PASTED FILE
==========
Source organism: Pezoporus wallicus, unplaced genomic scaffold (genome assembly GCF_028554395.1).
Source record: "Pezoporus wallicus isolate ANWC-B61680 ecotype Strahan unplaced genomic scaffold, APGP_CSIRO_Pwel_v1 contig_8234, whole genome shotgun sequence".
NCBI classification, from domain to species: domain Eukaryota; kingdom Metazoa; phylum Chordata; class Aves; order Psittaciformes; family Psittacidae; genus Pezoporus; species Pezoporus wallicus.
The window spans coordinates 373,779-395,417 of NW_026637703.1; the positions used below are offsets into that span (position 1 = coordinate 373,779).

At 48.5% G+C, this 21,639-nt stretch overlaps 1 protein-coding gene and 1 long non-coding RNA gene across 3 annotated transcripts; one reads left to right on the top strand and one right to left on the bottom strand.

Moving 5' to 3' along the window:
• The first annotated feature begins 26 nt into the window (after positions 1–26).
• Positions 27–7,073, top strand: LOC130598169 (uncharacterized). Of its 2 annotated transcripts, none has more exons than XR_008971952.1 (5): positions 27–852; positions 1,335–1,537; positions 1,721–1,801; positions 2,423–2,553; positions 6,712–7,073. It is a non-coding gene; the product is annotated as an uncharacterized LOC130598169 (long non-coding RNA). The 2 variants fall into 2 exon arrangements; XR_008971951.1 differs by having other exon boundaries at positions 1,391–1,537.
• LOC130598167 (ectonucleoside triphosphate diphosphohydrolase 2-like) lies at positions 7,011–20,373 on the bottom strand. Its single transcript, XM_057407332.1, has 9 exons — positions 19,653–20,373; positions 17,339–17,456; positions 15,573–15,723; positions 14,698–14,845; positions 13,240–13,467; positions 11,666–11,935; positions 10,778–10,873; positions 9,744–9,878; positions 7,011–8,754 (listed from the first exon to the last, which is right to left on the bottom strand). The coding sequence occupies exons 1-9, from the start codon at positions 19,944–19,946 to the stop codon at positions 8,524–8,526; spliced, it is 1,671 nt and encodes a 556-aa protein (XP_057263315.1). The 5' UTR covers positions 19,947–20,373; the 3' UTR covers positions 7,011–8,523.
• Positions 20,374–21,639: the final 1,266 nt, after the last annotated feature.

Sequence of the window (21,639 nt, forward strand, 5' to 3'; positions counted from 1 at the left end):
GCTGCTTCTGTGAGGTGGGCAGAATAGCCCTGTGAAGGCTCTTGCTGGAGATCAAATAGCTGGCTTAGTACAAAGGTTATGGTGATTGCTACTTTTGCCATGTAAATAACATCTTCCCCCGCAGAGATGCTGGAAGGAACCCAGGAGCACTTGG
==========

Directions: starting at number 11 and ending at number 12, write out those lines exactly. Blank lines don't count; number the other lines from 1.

Sequence of the window (21,639 nt, forward strand, 5' to 3'; positions counted from 1 at the left end):
GCTGCTTCTGTGAGGTGGGCAGAATAGCCCTGTGAAGGCTCTTGCTGGAGATCAAATAGCTGGCTTAGTACAAAGGTTATGGTGATTGCTACTTTTGCCATGTAAATAACATCTTCCCCCGCAGAGATGCTGGAAGGAACCCAGGAGCACTTGG